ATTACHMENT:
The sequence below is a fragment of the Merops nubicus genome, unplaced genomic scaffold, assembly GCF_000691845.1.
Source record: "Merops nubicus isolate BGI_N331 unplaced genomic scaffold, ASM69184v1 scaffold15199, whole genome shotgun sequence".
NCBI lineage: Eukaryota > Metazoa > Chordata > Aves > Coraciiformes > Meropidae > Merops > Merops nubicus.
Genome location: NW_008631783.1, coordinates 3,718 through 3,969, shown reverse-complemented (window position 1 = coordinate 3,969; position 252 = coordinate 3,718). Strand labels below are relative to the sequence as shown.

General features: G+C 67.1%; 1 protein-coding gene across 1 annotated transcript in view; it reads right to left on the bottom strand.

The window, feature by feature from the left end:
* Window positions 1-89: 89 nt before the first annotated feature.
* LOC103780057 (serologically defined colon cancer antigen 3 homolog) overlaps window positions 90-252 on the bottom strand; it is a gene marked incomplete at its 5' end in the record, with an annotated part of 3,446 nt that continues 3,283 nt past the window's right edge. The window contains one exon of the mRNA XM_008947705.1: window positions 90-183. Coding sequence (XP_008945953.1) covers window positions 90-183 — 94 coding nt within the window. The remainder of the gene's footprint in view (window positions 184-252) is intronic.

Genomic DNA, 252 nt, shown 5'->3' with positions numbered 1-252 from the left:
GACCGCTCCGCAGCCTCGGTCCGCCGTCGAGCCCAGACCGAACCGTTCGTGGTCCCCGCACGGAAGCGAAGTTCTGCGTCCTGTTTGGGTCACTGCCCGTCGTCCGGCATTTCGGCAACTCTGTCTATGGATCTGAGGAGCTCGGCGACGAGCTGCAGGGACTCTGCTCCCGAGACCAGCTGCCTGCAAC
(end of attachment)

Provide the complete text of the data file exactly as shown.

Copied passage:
The sequence below is a fragment of the Merops nubicus genome, unplaced genomic scaffold, assembly GCF_000691845.1.
Source record: "Merops nubicus isolate BGI_N331 unplaced genomic scaffold, ASM69184v1 scaffold15199, whole genome shotgun sequence".
NCBI lineage: Eukaryota > Metazoa > Chordata > Aves > Coraciiformes > Meropidae > Merops > Merops nubicus.
Genome location: NW_008631783.1, coordinates 3,718 through 3,969, shown reverse-complemented (window position 1 = coordinate 3,969; position 252 = coordinate 3,718). Strand labels below are relative to the sequence as shown.

General features: G+C 67.1%; 1 protein-coding gene across 1 annotated transcript in view; it reads right to left on the bottom strand.

The window, feature by feature from the left end:
* Window positions 1-89: 89 nt before the first annotated feature.
* LOC103780057 (serologically defined colon cancer antigen 3 homolog) overlaps window positions 90-252 on the bottom strand; it is a gene marked incomplete at its 5' end in the record, with an annotated part of 3,446 nt that continues 3,283 nt past the window's right edge. The window contains one exon of the mRNA XM_008947705.1: window positions 90-183. Coding sequence (XP_008945953.1) covers window positions 90-183 — 94 coding nt within the window. The remainder of the gene's footprint in view (window positions 184-252) is intronic.

Genomic DNA, 252 nt, shown 5'->3' with positions numbered 1-252 from the left:
GACCGCTCCGCAGCCTCGGTCCGCCGTCGAGCCCAGACCGAACCGTTCGTGGTCCCCGCACGGAAGCGAAGTTCTGCGTCCTGTTTGGGTCACTGCCCGTCGTCCGGCATTTCGGCAACTCTGTCTATGGATCTGAGGAGCTCGGCGACGAGCTGCAGGGACTCTGCTCCCGAGACCAGCTGCCTGCAAC